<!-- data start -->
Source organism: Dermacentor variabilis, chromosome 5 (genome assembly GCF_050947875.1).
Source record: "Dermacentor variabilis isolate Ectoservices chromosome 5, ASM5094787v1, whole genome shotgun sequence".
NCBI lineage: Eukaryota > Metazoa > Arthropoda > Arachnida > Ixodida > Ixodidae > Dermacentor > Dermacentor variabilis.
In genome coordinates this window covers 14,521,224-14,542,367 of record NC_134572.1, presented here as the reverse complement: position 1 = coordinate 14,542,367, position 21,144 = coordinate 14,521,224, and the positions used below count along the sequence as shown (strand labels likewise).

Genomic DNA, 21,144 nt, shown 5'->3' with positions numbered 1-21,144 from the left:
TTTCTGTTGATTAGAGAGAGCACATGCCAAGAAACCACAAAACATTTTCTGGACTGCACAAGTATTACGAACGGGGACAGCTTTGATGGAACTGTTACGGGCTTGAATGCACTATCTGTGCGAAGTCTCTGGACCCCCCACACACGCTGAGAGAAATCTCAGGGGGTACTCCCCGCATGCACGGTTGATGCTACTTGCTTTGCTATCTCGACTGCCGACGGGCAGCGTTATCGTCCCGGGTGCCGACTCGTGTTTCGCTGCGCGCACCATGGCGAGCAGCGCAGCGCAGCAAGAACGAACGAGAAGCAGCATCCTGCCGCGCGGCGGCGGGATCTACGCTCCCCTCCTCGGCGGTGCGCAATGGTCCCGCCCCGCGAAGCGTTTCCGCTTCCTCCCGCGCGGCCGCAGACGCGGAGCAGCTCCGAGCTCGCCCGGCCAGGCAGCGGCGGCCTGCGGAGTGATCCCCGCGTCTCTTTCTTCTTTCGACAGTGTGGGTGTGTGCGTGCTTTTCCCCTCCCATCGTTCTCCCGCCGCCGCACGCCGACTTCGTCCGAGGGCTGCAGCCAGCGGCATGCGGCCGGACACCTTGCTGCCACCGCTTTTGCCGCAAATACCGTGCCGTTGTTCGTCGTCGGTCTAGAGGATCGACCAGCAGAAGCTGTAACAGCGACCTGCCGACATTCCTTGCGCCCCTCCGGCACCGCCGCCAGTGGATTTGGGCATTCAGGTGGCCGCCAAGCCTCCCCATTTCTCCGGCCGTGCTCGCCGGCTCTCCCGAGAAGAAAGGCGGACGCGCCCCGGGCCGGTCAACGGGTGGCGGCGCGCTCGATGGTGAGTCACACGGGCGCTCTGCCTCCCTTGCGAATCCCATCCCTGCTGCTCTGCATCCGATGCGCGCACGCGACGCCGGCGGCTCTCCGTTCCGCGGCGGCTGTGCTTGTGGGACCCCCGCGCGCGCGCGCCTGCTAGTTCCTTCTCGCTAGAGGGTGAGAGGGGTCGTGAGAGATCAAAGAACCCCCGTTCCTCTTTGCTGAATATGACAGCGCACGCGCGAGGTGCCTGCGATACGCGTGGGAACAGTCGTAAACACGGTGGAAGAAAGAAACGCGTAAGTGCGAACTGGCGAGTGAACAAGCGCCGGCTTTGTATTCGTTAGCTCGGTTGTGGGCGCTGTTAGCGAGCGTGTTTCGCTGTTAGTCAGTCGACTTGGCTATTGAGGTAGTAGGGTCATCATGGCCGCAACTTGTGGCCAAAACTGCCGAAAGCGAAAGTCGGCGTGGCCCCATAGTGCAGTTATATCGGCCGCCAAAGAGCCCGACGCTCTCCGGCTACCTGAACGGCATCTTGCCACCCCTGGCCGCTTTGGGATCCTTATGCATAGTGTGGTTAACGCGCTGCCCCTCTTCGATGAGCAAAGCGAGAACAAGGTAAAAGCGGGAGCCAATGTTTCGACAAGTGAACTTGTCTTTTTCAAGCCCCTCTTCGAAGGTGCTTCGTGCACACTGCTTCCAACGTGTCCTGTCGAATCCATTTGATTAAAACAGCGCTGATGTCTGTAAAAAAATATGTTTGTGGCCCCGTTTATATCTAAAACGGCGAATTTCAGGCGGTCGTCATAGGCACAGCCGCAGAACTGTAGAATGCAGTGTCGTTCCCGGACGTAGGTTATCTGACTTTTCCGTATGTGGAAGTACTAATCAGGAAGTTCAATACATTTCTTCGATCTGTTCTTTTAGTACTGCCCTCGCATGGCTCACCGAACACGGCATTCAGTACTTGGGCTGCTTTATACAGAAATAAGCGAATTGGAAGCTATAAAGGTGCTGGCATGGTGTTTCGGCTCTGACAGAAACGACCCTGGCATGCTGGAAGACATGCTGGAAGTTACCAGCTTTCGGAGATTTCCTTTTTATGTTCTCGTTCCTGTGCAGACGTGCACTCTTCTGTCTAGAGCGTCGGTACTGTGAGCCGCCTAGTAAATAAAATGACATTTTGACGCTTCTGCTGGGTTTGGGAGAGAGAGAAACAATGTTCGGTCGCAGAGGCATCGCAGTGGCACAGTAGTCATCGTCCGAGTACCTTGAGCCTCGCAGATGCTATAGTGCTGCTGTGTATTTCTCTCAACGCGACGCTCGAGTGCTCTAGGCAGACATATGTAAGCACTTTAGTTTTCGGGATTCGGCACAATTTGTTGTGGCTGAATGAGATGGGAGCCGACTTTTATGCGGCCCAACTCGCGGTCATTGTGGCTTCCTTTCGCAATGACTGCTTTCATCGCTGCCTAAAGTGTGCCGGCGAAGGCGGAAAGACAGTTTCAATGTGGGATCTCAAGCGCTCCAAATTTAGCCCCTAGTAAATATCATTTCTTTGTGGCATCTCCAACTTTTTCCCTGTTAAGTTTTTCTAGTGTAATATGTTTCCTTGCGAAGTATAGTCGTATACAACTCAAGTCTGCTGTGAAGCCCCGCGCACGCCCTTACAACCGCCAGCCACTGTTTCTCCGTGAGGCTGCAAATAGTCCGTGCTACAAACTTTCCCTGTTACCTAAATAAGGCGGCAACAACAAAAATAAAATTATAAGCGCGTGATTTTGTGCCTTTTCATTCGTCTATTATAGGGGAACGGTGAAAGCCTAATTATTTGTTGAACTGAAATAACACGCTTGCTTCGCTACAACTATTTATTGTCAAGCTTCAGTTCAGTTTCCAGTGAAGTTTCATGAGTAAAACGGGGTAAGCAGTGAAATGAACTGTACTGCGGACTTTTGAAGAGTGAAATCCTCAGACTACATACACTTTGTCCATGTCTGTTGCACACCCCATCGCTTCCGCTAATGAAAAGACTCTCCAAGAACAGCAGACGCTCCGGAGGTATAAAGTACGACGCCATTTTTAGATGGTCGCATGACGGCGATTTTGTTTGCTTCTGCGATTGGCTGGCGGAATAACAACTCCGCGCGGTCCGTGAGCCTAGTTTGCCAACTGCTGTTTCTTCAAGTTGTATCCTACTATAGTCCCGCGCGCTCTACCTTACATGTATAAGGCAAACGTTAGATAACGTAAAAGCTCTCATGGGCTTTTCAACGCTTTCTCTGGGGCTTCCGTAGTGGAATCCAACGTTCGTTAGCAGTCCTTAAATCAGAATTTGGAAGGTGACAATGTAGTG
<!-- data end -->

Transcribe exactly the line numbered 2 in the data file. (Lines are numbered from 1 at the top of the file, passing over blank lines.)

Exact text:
Source record: "Dermacentor variabilis isolate Ectoservices chromosome 5, ASM5094787v1, whole genome shotgun sequence".